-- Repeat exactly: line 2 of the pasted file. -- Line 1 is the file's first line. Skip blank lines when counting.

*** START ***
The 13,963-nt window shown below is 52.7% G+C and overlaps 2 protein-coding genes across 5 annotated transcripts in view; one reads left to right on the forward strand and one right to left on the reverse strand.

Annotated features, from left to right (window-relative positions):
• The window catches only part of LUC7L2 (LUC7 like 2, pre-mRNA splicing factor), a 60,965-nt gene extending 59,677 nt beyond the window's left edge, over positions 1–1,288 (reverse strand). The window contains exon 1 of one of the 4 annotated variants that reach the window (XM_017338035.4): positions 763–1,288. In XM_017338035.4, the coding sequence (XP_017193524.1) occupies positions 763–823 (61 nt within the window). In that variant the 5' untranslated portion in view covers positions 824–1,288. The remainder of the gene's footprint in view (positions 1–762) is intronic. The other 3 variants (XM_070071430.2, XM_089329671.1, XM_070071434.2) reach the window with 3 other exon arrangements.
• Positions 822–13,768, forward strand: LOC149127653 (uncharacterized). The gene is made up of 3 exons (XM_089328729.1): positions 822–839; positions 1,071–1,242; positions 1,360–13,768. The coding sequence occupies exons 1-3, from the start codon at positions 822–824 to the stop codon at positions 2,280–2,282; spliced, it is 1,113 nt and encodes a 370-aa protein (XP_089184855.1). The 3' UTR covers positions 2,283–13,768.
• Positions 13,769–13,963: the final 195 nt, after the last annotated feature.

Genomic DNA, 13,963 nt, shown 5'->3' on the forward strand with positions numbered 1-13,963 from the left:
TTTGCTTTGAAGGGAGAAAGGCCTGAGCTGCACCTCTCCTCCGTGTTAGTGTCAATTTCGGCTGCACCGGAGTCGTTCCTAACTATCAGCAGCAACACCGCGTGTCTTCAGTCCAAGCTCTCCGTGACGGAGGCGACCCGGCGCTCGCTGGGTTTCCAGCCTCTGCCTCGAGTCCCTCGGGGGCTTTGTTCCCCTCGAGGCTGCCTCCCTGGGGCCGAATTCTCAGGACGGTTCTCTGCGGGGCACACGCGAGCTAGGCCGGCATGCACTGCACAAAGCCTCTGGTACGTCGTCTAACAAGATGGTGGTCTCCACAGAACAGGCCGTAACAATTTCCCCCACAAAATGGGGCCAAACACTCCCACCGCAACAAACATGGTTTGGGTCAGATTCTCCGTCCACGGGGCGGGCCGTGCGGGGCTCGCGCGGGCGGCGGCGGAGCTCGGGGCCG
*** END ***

Annotated features, from left to right (window-relative positions):